As ever, the devil is in the detail, and we will need to wait for the full details of these changes, as well as outlines of how they will be implemented, before we can cast judgement. Therefore, unlike some commentators, we prefer to be cautious, and will provide further comment as appropriate over the coming weeks and months. We live in interesting, and fast-moving, times, and here at Canaccord Genuity Wealth Management, we are committed to keeping our clients informed and up to date.

The tax treatments set out in this communication are based on our current understanding of UK legislation. It depends on the individual circumstances and may be subject to change in future.

Investment involves risk. The value of investments and the income from them can go down as well as up and you may not get back the amount originally invested. Past performance is not a reliable indicator of future performance.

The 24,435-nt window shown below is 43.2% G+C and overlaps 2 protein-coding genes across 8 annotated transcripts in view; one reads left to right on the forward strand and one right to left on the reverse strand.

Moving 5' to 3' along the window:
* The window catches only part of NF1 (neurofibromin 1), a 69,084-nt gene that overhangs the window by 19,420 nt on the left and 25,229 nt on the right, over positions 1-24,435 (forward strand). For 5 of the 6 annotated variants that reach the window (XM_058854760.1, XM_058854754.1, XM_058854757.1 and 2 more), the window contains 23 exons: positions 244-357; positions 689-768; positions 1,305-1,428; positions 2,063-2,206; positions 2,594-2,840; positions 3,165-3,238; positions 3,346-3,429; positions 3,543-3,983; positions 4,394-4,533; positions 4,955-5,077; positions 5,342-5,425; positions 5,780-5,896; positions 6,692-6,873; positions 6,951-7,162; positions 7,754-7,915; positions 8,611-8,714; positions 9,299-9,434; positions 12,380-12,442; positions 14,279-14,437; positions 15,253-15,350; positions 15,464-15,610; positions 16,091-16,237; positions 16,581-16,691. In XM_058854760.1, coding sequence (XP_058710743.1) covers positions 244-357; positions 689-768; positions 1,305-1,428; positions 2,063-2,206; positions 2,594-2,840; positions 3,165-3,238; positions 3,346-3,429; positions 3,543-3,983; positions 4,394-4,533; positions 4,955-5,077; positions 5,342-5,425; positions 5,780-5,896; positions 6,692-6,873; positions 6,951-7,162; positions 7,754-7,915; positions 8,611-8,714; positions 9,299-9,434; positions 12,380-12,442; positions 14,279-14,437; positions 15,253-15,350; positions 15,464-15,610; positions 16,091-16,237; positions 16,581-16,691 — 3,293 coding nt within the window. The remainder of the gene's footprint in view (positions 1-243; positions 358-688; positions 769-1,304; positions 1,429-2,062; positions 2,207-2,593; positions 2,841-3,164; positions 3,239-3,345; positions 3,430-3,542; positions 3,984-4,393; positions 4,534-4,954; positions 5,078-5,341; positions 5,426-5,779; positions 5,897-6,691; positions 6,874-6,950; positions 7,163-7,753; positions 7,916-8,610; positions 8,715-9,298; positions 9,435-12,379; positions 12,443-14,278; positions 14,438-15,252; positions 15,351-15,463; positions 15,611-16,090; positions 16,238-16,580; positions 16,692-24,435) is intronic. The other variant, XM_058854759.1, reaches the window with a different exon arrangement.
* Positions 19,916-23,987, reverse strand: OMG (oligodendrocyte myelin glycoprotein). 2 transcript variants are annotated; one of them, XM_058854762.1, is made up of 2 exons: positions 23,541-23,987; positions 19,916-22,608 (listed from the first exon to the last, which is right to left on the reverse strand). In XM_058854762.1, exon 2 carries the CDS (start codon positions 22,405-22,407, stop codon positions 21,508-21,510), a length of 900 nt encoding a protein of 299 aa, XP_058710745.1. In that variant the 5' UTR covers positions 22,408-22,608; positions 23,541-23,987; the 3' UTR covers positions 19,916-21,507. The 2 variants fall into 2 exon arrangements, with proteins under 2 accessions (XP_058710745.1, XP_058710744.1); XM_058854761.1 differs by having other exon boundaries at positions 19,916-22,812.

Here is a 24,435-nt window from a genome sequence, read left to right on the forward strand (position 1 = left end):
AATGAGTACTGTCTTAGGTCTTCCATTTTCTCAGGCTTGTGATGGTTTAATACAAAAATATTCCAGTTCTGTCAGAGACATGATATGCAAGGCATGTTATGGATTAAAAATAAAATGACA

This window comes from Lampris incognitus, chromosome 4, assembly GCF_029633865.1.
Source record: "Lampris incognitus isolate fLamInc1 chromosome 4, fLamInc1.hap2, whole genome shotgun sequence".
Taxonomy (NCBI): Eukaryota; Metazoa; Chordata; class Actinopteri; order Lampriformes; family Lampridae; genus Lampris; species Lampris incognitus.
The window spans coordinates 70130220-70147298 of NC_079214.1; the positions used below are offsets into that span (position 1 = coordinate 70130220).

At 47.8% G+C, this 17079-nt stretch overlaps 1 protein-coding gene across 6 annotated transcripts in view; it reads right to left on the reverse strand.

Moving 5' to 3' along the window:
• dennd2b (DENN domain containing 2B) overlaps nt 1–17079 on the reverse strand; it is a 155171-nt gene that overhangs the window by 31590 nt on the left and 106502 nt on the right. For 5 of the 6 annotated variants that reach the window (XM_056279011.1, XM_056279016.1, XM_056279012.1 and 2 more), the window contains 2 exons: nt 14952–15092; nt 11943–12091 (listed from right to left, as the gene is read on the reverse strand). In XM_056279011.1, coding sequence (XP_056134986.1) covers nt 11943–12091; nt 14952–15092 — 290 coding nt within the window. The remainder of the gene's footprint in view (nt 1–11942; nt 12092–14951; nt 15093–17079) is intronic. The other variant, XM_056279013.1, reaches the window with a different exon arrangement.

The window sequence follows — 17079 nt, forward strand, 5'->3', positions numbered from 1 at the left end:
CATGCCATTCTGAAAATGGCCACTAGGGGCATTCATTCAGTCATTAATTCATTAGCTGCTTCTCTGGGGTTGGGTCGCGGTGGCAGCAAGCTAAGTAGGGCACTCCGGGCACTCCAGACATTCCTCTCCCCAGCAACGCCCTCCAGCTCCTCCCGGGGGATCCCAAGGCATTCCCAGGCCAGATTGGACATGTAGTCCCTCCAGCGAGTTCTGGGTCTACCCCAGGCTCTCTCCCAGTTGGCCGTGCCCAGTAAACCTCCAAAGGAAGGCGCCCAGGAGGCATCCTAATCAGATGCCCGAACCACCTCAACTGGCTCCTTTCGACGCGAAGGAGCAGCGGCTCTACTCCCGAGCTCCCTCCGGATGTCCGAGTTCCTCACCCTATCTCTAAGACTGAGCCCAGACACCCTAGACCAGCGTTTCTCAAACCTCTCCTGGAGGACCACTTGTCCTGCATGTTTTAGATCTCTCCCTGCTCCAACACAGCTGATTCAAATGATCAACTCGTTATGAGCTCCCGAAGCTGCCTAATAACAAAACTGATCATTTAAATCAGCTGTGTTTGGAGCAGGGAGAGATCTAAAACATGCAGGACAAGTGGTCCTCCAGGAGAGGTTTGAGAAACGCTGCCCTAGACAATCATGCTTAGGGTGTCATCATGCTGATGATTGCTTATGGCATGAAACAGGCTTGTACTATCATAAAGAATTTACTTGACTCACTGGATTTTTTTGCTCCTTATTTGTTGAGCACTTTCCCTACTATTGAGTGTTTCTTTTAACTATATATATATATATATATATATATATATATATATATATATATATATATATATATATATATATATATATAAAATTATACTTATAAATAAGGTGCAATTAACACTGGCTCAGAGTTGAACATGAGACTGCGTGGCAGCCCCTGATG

The information provided is not to be treated as specific advice. It has no regard for the specific investment objectives, financial situation or needs of any specific person or entity.

This is not a recommendation to invest or disinvest in any of the companies, themes or sectors mentioned. They are included for illustrative purposes only.

The information contained herein is based on materials and sources deemed to be reliable; however, Canaccord Genuity Wealth Management makes no representation or warranty, either express or implied, to the accuracy, completeness or reliability of this information. Canaccord is not liable for the content and accuracy of the opinions and information provided by external contributors. All stated opinions and estimates in this article are subject to change without notice and Canaccord Genuity Wealth Management is under no obligation to update the information.